I found that the US company LDP can perform a Hot Rod Conversion which replaces the anti-aliasing soft focus filter with a clear optical window with the same refractive index.

    The resulting camera performance will now achieve the maximum clarity possible while risking an occasional Moiré.
    Personally, I wish that they'd do away with the AA filter too. Not sure how much difference it would make though as there are other parts of the process that also introduce softening.

    The good news though is that capture sharpening does and EXCELLENT job of countering this.

  14. #14

    Re: Help choosing a dSLR for macro photography

    Thank you all for your very detailed replies and though I'm not at a level to be able to understand the more technical stuff yet I really appreciate the suggestions and advice.

    I'm still waiting for a chance to try out the Olympus Zuiko Digital 50mm F2.0 Macro and at the moment using my Finepix f31 again - less MPs but much, much better detail at pixel level and sharper focus.

    Bearing in mind the longer working distance and all the other factors with a dSLR I'm wondering whether I should consider a field microscope with a camera attached instead as I need spores for a lot of lichen identifications and can't afford both.......

  15. #15
    Moderator Dave Humphries's Avatar
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    Re: Help choosing a dSLR for macro photography

    Quote Originally Posted by gardener View Post
    I'm wondering whether I should consider a field microscope with a camera attached instead as I need spores for a lot of lichen identifications and can't afford both.......
    Hi Jenny,

    Possibly, but I only say that because inspired by your interest in lichens, I took a few shots at the weekend and was amazed at the detail in them when I got back in front of the computer, there was stuff there I never even saw with the naked eye (not even with my glasses )

    I'll post one later.

    So, thanks for broadening my horizons,

  16. #16

    Re: Help choosing a dSLR for macro photography

    Be warned, they are fascinating and can become very addictive...... I'm looking forward to seeing your photos.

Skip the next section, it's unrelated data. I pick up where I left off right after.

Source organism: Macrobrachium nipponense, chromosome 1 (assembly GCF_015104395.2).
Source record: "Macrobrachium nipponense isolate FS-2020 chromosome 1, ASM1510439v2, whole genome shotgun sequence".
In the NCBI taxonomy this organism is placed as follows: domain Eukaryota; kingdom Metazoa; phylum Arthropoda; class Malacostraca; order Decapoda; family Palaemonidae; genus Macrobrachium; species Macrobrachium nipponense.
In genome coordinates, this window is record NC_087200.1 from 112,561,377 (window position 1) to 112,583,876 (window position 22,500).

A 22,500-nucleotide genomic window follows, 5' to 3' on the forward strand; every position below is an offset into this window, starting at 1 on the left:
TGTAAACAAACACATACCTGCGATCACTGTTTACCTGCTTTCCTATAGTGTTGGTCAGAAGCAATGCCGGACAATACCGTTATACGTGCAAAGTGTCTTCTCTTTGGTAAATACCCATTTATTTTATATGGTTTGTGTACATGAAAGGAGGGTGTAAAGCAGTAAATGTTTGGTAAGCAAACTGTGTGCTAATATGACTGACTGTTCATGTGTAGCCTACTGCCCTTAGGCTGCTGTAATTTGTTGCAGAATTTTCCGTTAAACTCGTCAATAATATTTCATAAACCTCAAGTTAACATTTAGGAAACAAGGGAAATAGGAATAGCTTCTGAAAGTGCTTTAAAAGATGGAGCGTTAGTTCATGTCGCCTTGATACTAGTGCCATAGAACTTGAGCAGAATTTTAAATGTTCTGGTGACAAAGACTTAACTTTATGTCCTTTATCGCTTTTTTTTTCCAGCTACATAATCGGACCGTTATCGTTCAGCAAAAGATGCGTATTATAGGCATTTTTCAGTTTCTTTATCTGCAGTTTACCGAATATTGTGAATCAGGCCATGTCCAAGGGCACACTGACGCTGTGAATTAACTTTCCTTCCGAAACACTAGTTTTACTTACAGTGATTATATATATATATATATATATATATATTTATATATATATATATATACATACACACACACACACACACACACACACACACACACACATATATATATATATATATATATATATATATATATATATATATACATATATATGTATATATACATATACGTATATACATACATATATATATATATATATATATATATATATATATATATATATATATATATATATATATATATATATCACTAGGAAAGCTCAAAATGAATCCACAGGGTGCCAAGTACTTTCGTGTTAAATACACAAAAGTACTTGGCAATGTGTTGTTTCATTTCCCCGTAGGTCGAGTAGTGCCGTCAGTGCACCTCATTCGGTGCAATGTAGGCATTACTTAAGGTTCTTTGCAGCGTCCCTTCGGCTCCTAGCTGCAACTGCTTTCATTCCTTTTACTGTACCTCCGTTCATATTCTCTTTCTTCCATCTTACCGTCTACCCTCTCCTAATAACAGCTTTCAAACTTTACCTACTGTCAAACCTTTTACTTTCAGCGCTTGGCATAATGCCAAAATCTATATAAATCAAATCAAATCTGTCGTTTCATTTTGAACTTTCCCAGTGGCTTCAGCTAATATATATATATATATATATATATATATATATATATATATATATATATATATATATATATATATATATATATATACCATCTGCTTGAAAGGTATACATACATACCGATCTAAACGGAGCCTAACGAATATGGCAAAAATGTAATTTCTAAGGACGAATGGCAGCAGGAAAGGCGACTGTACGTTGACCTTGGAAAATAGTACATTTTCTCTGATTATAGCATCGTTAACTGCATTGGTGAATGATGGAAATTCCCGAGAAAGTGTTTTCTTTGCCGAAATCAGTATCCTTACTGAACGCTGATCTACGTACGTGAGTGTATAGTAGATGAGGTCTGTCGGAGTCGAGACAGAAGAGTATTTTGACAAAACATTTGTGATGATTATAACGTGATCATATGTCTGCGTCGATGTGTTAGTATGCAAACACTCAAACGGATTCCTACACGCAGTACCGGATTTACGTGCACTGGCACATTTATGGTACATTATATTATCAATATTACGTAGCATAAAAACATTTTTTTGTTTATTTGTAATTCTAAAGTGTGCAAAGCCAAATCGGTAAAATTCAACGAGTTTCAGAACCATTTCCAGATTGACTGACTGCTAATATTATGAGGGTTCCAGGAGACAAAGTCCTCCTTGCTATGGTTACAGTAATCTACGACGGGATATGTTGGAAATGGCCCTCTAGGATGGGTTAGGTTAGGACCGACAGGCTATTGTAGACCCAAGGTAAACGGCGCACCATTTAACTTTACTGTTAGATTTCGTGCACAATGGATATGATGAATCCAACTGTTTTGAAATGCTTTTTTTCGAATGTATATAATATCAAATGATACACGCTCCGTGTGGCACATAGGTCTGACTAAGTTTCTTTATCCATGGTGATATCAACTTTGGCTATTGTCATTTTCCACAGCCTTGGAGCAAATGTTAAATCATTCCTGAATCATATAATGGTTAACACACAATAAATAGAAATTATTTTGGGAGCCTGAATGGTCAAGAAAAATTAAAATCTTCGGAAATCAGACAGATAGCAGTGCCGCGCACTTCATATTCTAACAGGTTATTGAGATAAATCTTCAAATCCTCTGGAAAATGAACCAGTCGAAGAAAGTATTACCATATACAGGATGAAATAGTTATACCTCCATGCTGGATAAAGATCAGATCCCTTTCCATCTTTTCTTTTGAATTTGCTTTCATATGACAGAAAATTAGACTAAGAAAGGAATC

Some are photogenically stunning and when you see the shapes and patterns up large on a computer screen its like looking into a whole new micro-universe. (Bit like Alice disappearing down the rabbit hole!)

    For a record of my obsession so far there are photographs here: Irish lichens

    Getting decent photo's is hard enough but its a doddle compared to trying to identify them!

  17. #17
    Moderator Dave Humphries's Avatar
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    Re: Help choosing a dSLR for macro photography

    Quote Originally Posted by gardener View Post
    Be warned, they are fascinating and can become very addictive...... I'm looking forward to seeing your photos.
    Some are photogenically stunning and when you see the shapes and patterns up large on a computer screen its like looking into a whole new micro-universe. (Bit like Alice disappearing down the rabbit hole!)

    For a record of my obsession so far there are photographs here: Irish lichens

    Getting decent photo's is hard enough but its a doddle compared to trying to identify them!
    Hi Jenny,

    I see what you mean
    About them being interesting and addictive

    I'm really impressed with the website by the way; that's the just kind of thing I design at work, look ups with photos, etc. Did you do that?

    Food beckons, chat later,

  18. #18

    Re: Help choosing a dSLR for macro photography

    Hi Dave,

    My partner built the initial wildflower website a couple of years back and told me the best way to learn xhtml was to make a copy and play around with it using NotePad to learn what the code does.....

    I used his code for templates, creatively copied and pasted using Notepad with IE and Firefox open to see how it displayed and then checked for valid coding using W3.org. I think I learnt most from tracking and fixing my mistakes!

    My version of www.irishwildflowers.ie went up a couple months later and just kept getting bigger as I photographed more species and added different sections. Unfortunately its all manual rather than running off a php database so if a species name gets changed I have to correct it manually all the way through the site.......

    The wildflower website has about 1000 species now and I decided the lichen had better shift to a site of their own as they were getting too many to tuck away in a sub-section!